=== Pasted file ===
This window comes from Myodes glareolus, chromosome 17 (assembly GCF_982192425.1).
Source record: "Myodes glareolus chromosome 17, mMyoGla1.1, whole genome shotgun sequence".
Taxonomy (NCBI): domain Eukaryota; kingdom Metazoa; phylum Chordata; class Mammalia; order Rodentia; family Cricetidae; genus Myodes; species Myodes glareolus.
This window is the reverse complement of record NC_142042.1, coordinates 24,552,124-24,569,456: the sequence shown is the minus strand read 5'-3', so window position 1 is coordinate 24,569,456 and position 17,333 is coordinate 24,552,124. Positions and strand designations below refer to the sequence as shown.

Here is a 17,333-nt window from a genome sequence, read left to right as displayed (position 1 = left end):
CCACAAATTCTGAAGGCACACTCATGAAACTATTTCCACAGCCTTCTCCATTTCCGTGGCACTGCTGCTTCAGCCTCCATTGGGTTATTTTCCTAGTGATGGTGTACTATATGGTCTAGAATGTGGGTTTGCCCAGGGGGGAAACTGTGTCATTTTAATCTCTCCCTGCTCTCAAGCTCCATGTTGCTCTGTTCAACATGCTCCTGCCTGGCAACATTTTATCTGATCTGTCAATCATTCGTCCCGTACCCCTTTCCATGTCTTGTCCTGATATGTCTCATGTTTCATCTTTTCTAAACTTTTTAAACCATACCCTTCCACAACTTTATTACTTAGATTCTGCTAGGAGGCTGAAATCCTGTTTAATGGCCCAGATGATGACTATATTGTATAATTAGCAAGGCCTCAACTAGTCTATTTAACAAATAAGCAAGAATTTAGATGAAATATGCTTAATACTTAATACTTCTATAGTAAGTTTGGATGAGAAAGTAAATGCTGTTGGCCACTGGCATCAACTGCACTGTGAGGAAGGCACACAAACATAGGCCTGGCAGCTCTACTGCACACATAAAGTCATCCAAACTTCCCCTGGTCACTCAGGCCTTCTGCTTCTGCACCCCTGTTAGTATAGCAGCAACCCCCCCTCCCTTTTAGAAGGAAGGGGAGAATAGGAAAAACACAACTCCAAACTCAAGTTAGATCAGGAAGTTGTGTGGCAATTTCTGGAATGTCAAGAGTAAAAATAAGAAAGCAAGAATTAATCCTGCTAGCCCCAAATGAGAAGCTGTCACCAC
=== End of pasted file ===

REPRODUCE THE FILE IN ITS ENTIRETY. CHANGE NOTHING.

This window comes from Myodes glareolus, chromosome 17 (assembly GCF_982192425.1).
Source record: "Myodes glareolus chromosome 17, mMyoGla1.1, whole genome shotgun sequence".
Taxonomy (NCBI): domain Eukaryota; kingdom Metazoa; phylum Chordata; class Mammalia; order Rodentia; family Cricetidae; genus Myodes; species Myodes glareolus.
This window is the reverse complement of record NC_142042.1, coordinates 24,552,124-24,569,456: the sequence shown is the minus strand read 5'-3', so window position 1 is coordinate 24,569,456 and position 17,333 is coordinate 24,552,124. Positions and strand designations below refer to the sequence as shown.

Here is a 17,333-nt window from a genome sequence, read left to right as displayed (position 1 = left end):
CCACAAATTCTGAAGGCACACTCATGAAACTATTTCCACAGCCTTCTCCATTTCCGTGGCACTGCTGCTTCAGCCTCCATTGGGTTATTTTCCTAGTGATGGTGTACTATATGGTCTAGAATGTGGGTTTGCCCAGGGGGGAAACTGTGTCATTTTAATCTCTCCCTGCTCTCAAGCTCCATGTTGCTCTGTTCAACATGCTCCTGCCTGGCAACATTTTATCTGATCTGTCAATCATTCGTCCCGTACCCCTTTCCATGTCTTGTCCTGATATGTCTCATGTTTCATCTTTTCTAAACTTTTTAAACCATACCCTTCCACAACTTTATTACTTAGATTCTGCTAGGAGGCTGAAATCCTGTTTAATGGCCCAGATGATGACTATATTGTATAATTAGCAAGGCCTCAACTAGTCTATTTAACAAATAAGCAAGAATTTAGATGAAATATGCTTAATACTTAATACTTCTATAGTAAGTTTGGATGAGAAAGTAAATGCTGTTGGCCACTGGCATCAACTGCACTGTGAGGAAGGCACACAAACATAGGCCTGGCAGCTCTACTGCACACATAAAGTCATCCAAACTTCCCCTGGTCACTCAGGCCTTCTGCTTCTGCACCCCTGTTAGTATAGCAGCAACCCCCCCTCCCTTTTAGAAGGAAGGGGAGAATAGGAAAAACACAACTCCAAACTCAAGTTAGATCAGGAAGTTGTGTGGCAATTTCTGGAATGTCAAGAGTAAAAATAAGAAAGCAAGAATTAATCCTGCTAGCCCCAAATGAGAAGCTGTCACCAC